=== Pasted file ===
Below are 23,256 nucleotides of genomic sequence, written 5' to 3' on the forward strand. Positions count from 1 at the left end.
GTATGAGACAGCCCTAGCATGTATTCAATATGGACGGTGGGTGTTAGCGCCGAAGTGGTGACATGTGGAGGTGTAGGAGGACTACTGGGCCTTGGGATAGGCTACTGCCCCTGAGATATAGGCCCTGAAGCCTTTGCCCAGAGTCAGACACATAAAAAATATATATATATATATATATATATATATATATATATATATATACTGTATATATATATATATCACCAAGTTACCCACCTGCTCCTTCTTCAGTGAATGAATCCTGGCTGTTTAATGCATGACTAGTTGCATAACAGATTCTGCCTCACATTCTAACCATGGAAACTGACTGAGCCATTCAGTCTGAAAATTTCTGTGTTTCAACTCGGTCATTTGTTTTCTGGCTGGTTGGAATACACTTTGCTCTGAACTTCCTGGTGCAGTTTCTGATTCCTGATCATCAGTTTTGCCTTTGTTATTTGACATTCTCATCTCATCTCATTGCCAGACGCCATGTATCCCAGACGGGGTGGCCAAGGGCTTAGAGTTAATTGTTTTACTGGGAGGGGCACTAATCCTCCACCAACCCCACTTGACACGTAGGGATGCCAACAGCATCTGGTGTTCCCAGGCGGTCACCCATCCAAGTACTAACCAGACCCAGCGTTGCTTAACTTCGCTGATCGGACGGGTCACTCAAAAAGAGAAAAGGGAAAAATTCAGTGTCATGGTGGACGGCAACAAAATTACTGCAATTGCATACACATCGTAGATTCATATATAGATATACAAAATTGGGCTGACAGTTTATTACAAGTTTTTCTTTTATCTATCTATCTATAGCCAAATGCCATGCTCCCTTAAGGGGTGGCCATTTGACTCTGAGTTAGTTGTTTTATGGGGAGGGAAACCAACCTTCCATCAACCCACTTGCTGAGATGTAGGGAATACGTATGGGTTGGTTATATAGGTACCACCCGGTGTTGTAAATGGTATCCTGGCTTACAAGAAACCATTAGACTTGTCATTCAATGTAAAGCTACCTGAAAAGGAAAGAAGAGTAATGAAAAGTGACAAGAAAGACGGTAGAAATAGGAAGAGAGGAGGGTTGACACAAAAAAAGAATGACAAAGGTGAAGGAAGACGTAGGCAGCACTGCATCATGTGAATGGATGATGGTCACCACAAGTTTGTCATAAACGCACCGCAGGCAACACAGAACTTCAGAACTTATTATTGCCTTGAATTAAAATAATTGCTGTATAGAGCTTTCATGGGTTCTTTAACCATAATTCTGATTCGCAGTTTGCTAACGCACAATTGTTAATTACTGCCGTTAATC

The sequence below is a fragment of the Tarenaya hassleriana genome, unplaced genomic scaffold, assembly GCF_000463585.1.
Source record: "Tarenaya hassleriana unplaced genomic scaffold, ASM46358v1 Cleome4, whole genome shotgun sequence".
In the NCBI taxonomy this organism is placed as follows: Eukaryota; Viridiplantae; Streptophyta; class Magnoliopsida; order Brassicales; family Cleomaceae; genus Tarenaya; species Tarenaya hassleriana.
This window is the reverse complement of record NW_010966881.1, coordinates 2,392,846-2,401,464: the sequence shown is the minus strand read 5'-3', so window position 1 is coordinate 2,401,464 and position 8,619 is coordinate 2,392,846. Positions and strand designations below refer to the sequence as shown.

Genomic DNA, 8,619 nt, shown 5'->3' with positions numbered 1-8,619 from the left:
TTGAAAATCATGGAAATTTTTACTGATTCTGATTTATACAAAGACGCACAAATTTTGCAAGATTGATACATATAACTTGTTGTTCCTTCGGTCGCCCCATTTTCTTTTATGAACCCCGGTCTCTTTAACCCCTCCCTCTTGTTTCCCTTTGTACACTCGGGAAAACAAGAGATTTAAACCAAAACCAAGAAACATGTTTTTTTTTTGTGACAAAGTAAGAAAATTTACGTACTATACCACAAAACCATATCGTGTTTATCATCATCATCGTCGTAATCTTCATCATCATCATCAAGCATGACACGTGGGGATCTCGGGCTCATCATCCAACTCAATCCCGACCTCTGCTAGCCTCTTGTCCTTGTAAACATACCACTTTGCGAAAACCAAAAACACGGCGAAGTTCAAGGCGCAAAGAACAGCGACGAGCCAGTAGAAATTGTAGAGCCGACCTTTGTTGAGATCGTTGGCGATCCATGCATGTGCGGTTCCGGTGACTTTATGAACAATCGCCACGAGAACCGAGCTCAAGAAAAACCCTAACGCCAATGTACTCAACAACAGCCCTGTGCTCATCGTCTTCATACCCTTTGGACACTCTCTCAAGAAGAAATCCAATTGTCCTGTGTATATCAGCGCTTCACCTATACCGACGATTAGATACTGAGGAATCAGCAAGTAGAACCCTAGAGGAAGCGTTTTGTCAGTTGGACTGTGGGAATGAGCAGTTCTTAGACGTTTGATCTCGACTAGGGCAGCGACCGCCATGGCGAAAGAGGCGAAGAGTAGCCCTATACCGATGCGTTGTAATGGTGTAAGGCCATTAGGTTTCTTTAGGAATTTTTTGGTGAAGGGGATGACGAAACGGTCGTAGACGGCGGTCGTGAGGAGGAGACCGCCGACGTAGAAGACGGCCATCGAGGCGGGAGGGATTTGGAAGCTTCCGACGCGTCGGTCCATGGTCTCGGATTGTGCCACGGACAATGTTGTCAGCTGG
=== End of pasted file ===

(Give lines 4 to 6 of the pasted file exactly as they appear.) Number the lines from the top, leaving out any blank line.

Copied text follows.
Source record: "Tarenaya hassleriana unplaced genomic scaffold, ASM46358v1 Cleome4, whole genome shotgun sequence".
In the NCBI taxonomy this organism is placed as follows: Eukaryota; Viridiplantae; Streptophyta; class Magnoliopsida; order Brassicales; family Cleomaceae; genus Tarenaya; species Tarenaya hassleriana.
This window is the reverse complement of record NW_010966881.1, coordinates 2,392,846-2,401,464: the sequence shown is the minus strand read 5'-3', so window position 1 is coordinate 2,401,464 and position 8,619 is coordinate 2,392,846. Positions and strand designations below refer to the sequence as shown.